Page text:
Anterior Cervical Discectomy and Fusion: Practice Patterns Among Greek Spinal Surgeons

Savvas L. Spanos, Ioannis D. Siasios, Vassilios G. Dimopoulos, Kostas N. Fountas

Abstract


Background: A web-based survey was conducted among Greek spinal surgeons to outline the current practice trends in regard to the surgical management of patients undergoing anterior cervical discectomy and fusion (ACDF) for degenerative cervical spine pathology. Various practice patterns exist in the surgical management of patients undergoing anterior cervical discectomy for degenerative pathology. No consensus exists regarding the type of the employed graft, the necessity of implanting a plate, the prescription of an external orthotic device, and the length of the leave of absence in these patients.

Methods: A specially designed questionnaire was used for evaluating the criteria for surgical intervention, the frequency of fusion employment, the type of the graft, the frequency of plate implantation, the employment of an external spinal orthosis (ESO), the length of the leave of absence, and the prescription of postoperative physical therapy. Physicians’ demographic factors were assessed including residency and spinal fellowship training, as well as type and length in practice.

Results: Eighty responses were received. Neurosurgeons represented 70%, and orthopedic surgeons represented 30%. The majority of the participants (91.3%) considered fusion necessary. Allograft was the preferred type of graft. Neurosurgeons used a plate in 42.9% of cases, whereas orthopedic surgeons in 100%. An ESO was recommended for 87.5% of patients without plates, and in 83.3% of patients with plates. The average duration of ESO usage was 4 weeks. Physical therapy was routinely prescribed postoperatively by 75% of the neurosurgeons, and by 83.3% of the orthopedic surgeons. The majority of the participants recommended 4 weeks leave of absence.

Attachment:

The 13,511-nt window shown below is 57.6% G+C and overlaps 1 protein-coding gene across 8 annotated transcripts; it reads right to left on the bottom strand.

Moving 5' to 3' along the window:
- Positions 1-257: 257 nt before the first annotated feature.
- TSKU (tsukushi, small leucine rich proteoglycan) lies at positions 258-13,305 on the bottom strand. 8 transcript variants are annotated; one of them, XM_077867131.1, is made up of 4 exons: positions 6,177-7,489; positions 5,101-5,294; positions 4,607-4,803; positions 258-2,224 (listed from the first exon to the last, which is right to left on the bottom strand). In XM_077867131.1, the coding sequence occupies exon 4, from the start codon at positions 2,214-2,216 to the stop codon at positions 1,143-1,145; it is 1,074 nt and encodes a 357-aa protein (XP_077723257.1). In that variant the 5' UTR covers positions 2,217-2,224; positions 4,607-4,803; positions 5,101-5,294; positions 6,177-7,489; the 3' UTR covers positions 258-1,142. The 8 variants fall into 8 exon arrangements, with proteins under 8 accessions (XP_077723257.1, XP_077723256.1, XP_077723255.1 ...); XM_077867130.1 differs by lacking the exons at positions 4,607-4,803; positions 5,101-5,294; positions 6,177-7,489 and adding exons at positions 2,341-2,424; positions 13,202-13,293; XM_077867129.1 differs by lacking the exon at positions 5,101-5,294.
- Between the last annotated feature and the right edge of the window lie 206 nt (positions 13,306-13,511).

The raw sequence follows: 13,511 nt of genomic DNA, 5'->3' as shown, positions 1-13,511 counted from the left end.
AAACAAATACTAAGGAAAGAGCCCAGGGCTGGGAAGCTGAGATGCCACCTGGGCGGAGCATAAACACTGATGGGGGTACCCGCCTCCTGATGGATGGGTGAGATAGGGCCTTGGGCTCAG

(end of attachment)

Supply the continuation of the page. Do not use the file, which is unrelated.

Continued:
Conclusions: The vast majority of participants considered ACDF a better treatment option than an ACD, and preferred an allograft. The majority of them employed a plate, prescribed an ESO postoperatively, and recommended physical therapy to their patients.




J Clin Med Res. 2016;8(7):506-512
doi: http://dx.doi.org/10.14740/jocmr2572w


Keywords


Anterior cervical discectomy; External orthosis; Fusion; Graft; Physical therapy

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